The central government’s repeated highlighting of Greater Kaohsiung as the city with the highest debts was unfair and likely politically motivated, Democratic Progressive Party (DPP) lawmakers said yesterday.
“We suspect that the government and the media have intentionally emphasized Kaohsiung’s debts to shift the focus from the central government’s skyrocketing debts,” DPP Legislator Chiu Chih-wei (邱志偉), who represents a Kaohsiung constituency, told a press conference.
Media cited government data and reported that the southern port city has ranked first among all local governments for six consecutive months both for total public debt of NT$223.7 billion (US$7.69 billion) and per capita debt of NT$80,600.
DPP legislators Chao Tien-lin (趙天麟), Lee Kun-tse (李昆澤) and Hsu Chih-chieh (許智傑), who also come from Greater Kaohsiung, all said that the numbers did not tell the whole story, saying that Kaohsiung’s debt was incurred because of “structural reasons.”
One of the reasons was that the central government has cut money from the Tax Redistribution Fund to the city since Kaohsiung City and Kaohsiung County were merged into Greater Kaohsiung in 2010, Chiu said, adding that the fund was slashed by about NT$30 billion last year and this year.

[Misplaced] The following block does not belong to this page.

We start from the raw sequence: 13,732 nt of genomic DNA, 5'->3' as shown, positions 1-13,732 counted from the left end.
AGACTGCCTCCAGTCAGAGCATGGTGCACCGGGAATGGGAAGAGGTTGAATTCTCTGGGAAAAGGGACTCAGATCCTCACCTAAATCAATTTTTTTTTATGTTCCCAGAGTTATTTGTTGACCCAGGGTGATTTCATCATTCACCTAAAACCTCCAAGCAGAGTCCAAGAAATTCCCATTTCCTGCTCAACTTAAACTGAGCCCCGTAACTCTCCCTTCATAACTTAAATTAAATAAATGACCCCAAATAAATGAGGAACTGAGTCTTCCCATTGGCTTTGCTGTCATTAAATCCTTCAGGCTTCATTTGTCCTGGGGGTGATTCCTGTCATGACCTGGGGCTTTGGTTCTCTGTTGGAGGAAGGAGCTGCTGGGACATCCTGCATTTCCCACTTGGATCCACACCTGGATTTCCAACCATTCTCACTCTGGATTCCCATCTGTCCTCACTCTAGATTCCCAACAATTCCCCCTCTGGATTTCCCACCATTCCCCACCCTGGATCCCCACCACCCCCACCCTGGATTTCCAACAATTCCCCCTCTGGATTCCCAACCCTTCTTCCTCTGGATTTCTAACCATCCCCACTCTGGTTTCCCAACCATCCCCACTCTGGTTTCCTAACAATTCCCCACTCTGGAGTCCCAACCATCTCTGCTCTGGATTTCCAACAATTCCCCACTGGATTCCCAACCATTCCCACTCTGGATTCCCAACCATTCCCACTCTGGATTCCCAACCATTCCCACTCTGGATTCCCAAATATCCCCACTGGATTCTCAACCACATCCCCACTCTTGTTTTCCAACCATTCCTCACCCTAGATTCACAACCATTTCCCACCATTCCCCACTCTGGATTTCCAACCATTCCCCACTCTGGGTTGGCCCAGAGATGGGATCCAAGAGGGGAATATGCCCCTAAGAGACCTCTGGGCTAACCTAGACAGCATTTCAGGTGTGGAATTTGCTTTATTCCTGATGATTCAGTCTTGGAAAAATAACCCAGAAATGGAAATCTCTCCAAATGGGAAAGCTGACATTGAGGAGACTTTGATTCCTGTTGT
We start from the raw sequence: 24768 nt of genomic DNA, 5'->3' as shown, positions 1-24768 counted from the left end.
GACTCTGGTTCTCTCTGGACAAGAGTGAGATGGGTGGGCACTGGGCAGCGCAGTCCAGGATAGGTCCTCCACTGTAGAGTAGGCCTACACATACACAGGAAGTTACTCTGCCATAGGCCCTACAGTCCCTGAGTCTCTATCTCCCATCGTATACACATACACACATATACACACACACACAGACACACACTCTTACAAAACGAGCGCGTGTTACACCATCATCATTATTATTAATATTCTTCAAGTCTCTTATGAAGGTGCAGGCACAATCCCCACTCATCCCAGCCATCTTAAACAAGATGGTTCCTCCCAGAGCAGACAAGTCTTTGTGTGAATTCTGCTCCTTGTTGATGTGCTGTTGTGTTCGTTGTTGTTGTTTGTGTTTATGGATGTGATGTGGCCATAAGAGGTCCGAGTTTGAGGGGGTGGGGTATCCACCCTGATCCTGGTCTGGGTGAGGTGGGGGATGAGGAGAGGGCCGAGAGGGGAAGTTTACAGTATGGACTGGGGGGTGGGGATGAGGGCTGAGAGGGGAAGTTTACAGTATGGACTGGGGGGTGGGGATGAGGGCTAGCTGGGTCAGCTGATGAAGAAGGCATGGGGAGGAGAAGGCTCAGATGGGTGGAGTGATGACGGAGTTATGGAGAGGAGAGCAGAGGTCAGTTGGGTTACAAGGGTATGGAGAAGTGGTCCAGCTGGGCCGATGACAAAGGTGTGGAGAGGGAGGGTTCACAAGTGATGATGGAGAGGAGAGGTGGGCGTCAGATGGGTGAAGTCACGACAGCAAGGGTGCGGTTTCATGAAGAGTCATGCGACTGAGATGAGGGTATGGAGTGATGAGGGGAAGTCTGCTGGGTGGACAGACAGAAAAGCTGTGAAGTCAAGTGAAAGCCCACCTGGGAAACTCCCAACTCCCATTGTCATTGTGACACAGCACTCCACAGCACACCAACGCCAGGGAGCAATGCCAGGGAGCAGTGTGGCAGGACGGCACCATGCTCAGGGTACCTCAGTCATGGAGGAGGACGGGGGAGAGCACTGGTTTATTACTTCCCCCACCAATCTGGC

Another reason was unfair disparities between the central government’s respective subsidies for Taipei and Greater Kaohsiung for health insurance and labor insurance, despite both being special municipalities, he said.
Kaohsiung received NT$2.2 billion in insurance subsidies between 2010 and this year, which was only about 13 percent of the NT$17.3 billion that Taipei has received, Chiu said.
Besides the unfairness, Chao said that President Ma Ying-jeou’s (馬英九) administration had resorted to political maneuvers, including the central government’s repeated highlighting of the debt clock and the Chinese Nationalist Party (KMT) caucus’ slashing of the Kaohsiung City council’s budget.
“In my book, this has been an obvious politically motivated maneuver intended to hinder infrastructure projects and development in Kaohsiung. The central government should treat Kaohsiung the same way it treats Taipei,” Chao said.
The Legislative Yuan’s Budget Center has said in its reports that Greater Kaohsiung’s increasing public debt was “a direct result of the merger of the two administrative zones,” Lee said.
The central government’s debt has now surpassed NT$5 trillion and could reach NT$22 trillion if hidden debts were counted, Lee added, calling for “the central government to stop playing the numbers game and try to cover its own debt problem.”